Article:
As Wall Street bonuses bulged and housing prices were peaking in 2005, Daniel Mudd found himself dreading his top job at Fannie Mae. Going to work felt like “a choice between poking my eye out and cutting off a finger,” Fannie’s former chief executive officer recalls in Bethany McLean and Joe Nocera’s new tome, “All the Devils Are Here.” [Bloomberg]
Fannie Mae is asking for another $8.4 billion from the government to cover losses on bad mortgages after reporting a dismal first-quarter loss of $13 billion.
If fulfilled, the new request will bring Fannie’s total bailout package to $83.6 billion, nearly double the size of what the Treasury injected into Citigroup and Bank of America from the TARP program in Sept. 2008. Read more »
Fannie Mae is seeking an additional $10.7 billion in government aid after posting another massive quarterly loss as the taxpayer bill from the housing market bust keeps growing.
Fannie Mae seeks $10.7B in US aid after 2Q loss [Associated Press]
Well, someone over there is thinking. The motherland believes it has seen quite enough of agency shenanigans, thank you very much. There will be no more of that nonsense on Putin’s watch. Now let’s have no more of this so we can get back to imprisoning oligarchs and lacing reporters’ tea with lethal doses of radioactive material.
Russia banned investment of its $83.7 billion National Wealth Fund in bonds issued by foreign government agencies such as Fannie Mae (FNM.N) and Freddie Mac (FRE.N), the Finance Ministry said on Thursday.
The ministry said earlier on Thursday it had also banned investment of its $136.3 billion Reserve Fund in foreign government agencies’ bonds.
We had to check the date on this Bloomberg post very, very carefully to make sure it wasn’t off by a year. It is not:
Fannie Mae, the mortgage-finance company under U.S. government control, will loosen rules for homeowners seeking to lower their loan payments by refinancing.
Fannie Mae will drop some credit-score requirements, reduce income-documentation standards and waive the need for appraisals in some cases, according to a notice yesterday to lenders posted on the Washington-based company’s Web site. The changes apply to loans that the company owns or guarantees. (Emphasis ours).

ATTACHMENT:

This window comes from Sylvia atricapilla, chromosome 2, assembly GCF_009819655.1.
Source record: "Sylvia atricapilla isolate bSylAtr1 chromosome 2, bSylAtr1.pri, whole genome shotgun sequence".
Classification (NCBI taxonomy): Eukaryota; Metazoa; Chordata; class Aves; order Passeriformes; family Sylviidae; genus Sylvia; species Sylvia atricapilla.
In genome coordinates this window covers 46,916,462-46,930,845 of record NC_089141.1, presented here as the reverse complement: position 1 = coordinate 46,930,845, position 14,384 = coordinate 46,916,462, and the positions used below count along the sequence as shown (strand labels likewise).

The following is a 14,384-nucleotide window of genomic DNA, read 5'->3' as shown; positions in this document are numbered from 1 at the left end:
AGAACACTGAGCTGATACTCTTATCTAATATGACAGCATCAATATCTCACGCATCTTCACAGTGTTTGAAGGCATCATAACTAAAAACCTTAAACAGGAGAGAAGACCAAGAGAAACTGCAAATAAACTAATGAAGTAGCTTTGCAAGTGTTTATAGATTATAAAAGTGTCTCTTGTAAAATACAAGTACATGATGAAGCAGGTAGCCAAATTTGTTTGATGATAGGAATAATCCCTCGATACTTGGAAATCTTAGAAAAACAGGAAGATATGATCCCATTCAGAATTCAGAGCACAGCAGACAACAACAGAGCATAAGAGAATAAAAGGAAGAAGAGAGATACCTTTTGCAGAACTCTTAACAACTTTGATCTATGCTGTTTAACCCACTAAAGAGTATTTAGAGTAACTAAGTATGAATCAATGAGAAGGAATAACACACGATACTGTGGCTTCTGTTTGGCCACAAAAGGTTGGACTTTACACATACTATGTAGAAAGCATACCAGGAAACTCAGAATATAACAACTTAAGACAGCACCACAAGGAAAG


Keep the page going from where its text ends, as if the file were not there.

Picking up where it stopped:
The interesting thing about waking up every morning in a different Kafka piece is trying to guess which morning you are in Der Gruftwächter. This seals it. It is today.
Fannie Mae to Loosen Rules for Home-Loan Refinancing [Bloomberg]
At 2pm eastern, the Federal Housing Finance Agency is expected to announce a plethora of mortgage gifts to homeowners with Fannie Mae and Freddie Mac loans. This year, gifts will follow the increasingly popular “Reverse Santa” list (not to be confused with the “Double Lehman” formula) which provides relief in the form of federally mandated mortgage price fixing for those who have been caught on the Naughty Debtor list.
Don’t worry. Be happy.
Fannie, Freddie Work on Mass Loan Modification Plan [The Wall Street Journal]
What’s a girl to do? The opposing pressures of popularity (or coin) and purity have plagued the female sutler since before the Napoleonic campaigns. Certainly, there is a good bit of the camp slop that spills over into the waiting mouths of such campaign hangers-on, and it is often far too tempting to resist, even for the reluctant (but curious) victualer hopeful.
Yes, the first time hurts, but it gets much easier after that. And, $10 million later, you are an old hand. Even the notion of uttering “no” seems a far away and naive fantasy.
So, we sympathize with Harvard Alum Mudd. Crossing the line was probably hard, but once past, your legs are in the air more often and for less and less than you bargained for. Everyone is doing it, you know.
But, when the gig is up, the campaign lost, the soldiers packed up and headed back to their war brides, or fled back to friendly lines to find another, your virtue is long since gone. No daring solider in retreat to pull you up on his horse and gallop back West. And all those promises made by the troops when plunder was plentiful, broken and lost, yes? Were you naive to believe them rather than take cash in advance? Likely. But that’s the least of your worries, your forgone, bonus betrayal. Your forfeited golden parachute. Now the enemy has closed in. And you will face collaborator’s justice. History is written by the victors, and you overstayed your welcome, missed the signs of the turning battle, did you? Or were you just trying to squeeze out the last few tricks before the front lines folded for good?
Former Fannie Mae Chief Executive Daniel Mudd wished he said “no” to more of the things the company was asked to do, he told the Wall Street Journal in an interview. “We were asked — or required — to expand lending, to conserve capital while providing liquidity, to meet housing goals for the underserved, to serve shareholders and homeowners alike,” Mudd told the paper.